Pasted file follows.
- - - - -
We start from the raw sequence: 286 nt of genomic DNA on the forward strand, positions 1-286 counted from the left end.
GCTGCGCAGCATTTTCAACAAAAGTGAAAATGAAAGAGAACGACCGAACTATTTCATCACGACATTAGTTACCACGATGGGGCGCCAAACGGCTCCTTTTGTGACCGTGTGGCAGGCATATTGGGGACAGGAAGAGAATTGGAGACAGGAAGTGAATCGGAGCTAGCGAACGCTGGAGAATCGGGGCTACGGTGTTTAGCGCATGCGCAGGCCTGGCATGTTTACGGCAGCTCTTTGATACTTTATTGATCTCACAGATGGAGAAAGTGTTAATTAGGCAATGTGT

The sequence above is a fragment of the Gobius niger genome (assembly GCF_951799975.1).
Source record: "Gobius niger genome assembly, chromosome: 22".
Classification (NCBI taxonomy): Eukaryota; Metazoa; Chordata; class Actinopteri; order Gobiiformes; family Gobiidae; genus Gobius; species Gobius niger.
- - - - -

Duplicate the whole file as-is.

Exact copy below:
We start from the raw sequence: 286 nt of genomic DNA on the forward strand, positions 1-286 counted from the left end.
GCTGCGCAGCATTTTCAACAAAAGTGAAAATGAAAGAGAACGACCGAACTATTTCATCACGACATTAGTTACCACGATGGGGCGCCAAACGGCTCCTTTTGTGACCGTGTGGCAGGCATATTGGGGACAGGAAGAGAATTGGAGACAGGAAGTGAATCGGAGCTAGCGAACGCTGGAGAATCGGGGCTACGGTGTTTAGCGCATGCGCAGGCCTGGCATGTTTACGGCAGCTCTTTGATACTTTATTGATCTCACAGATGGAGAAAGTGTTAATTAGGCAATGTGT

The sequence above is a fragment of the Gobius niger genome (assembly GCF_951799975.1).
Source record: "Gobius niger genome assembly, chromosome: 22".
Classification (NCBI taxonomy): Eukaryota; Metazoa; Chordata; class Actinopteri; order Gobiiformes; family Gobiidae; genus Gobius; species Gobius niger.